The display of the vivo Y66 spans 5.5 inches sporting HD screen resolution, and is covered by a 2.5D curved glass. The screen emits adequate amount of brightness, and the icons and text on the display were sharp enough. I was pleased with the viewing angles as well, however, while tilting slight tones of red were visible. The screen was a bit reflective too. Just like the vivo V5 Plus, the screen brightness can be auto-adjusted, and you also get the Global Eye Protection option, which reduces the blues in the screen to avoid strain in the eyes. While watching videos, the colours appeared rich, in cumulation, the smartphone scores well in this department.
Hardware Specifications And Performance
The smartphone packs in 3GB of RAM and 32GB of internal storage, which has the expandability option of up to 256GB via a memory card. The smartphone gets energy to carry out tasks from a MediaTek MT6750 processor clocked at 1.5GHz, along with Mali T860 GPU. The smartphone, with its decent specifications, proved to be a good daily driver during my review period, however a Qualcomm Snapdragon 625 chipset might have accelerated the performance. It didn’t stutter while using multiple apps. Be it Snapchatting, or scrolling through the Facebook newsfeed, posting instant updates on Instagram, or streaming my favourite web series, the device performed decently throughout regular use. Slight heating issues emerged while multi-tasking, but that didn’t take a toll on the overall performance of the smartphone. Among other things, the audio quality was just average. Something which I badly missed in the device was the fingerprint scanner, which could have have been placed somewhere at the back, given the fact that many mid-range smartphones such as the Xiaomi Redmi Note 4, and the OPPO A57 boast of this feature.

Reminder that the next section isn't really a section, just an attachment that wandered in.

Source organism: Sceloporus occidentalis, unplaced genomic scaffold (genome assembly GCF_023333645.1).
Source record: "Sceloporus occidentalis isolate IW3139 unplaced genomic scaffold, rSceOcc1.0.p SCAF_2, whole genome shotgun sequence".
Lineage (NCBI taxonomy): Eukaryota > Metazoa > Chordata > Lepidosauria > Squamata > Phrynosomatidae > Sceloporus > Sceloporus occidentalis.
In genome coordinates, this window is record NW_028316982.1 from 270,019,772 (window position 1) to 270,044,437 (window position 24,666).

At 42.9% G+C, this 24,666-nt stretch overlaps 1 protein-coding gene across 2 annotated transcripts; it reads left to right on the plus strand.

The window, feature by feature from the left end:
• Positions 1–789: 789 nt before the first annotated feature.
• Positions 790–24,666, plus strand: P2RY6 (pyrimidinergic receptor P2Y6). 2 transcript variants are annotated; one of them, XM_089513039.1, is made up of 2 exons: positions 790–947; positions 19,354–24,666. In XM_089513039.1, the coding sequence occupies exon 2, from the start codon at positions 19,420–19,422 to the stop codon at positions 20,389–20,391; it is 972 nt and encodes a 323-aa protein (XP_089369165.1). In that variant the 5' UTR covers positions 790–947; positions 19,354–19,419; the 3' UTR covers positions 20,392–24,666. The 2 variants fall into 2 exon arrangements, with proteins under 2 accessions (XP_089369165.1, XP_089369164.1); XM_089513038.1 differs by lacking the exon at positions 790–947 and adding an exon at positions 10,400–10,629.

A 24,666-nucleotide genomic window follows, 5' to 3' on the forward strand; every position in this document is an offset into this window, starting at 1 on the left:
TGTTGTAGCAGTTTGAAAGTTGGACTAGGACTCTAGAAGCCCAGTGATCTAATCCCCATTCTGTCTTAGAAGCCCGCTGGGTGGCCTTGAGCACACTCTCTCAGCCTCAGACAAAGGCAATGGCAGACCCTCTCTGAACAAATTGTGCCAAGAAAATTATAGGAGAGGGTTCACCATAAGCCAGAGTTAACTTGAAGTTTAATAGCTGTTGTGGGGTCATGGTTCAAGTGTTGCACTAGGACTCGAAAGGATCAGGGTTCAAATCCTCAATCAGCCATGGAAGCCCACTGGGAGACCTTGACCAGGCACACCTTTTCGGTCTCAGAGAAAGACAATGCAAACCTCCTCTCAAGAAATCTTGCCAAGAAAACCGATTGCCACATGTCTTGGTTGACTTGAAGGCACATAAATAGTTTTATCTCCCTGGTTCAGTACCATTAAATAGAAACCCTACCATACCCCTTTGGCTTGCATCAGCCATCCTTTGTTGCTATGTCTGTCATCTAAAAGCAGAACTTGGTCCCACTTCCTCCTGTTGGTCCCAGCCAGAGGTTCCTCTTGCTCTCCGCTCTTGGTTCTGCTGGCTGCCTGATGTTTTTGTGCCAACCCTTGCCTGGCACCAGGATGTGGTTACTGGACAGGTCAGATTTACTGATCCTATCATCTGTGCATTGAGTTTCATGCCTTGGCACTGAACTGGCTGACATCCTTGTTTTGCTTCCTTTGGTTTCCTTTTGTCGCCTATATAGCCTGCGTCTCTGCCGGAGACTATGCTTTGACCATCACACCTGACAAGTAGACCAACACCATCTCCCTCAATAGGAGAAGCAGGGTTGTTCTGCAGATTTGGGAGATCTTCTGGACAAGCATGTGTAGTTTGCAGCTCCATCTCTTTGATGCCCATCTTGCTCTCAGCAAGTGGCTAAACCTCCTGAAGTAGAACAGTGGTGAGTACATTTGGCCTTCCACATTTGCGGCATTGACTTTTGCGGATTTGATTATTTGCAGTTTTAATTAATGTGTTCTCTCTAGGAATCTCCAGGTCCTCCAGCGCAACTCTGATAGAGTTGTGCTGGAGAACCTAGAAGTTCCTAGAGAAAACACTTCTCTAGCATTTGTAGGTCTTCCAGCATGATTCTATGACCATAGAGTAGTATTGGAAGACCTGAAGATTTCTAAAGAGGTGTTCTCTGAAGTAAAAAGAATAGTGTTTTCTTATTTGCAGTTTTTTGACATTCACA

In terms of the battery, the device gets its fuel from a 3,000mAh module which had its juice last for a about a day with mixed use. This is decent for a user who doesn’t grill the device too often. The smartphone, however, brought forth heating issues while charging. The charging time was decent; the vivo Y66 charges fully in approximately an hour.
The smartphone runs Android 6.0 Marshmallow with the company’s own operating system- FunTouch OS 2.3.8 on top of it. The user experience was smooth, and despite the UI skin on top, device was snappy to use. There was no bloatware included either.
Even though the smartphone, like any other device, has its share of pros and cons, the vivo Y66 for a price tag of Rs 15,999, comes across as a decent daily driver with its comfy and trending design, good cameras, and good overall specs. The vivo Y66 stands against the likes of the OPPO A57, 4GB RAM variant of the Xiaomi Redmi Note 4, and 3GB RAM variant of the Moto G5 Plus, in the battleground. All these devices offer fingerprint scanners, thus having a slight edge over the Y66. The Moto G5 Plus and the Xiaomi Redmi Note 4 get better processors, and some rather impressive primary cameras. However, the vivo Y66 is a great selfie shooter. While you might want to consider the aforementioned competitors if you’re looking for an all-rounder, for selfie freaks with a budget of around Rs 15,000, I recommend the vivo Y66.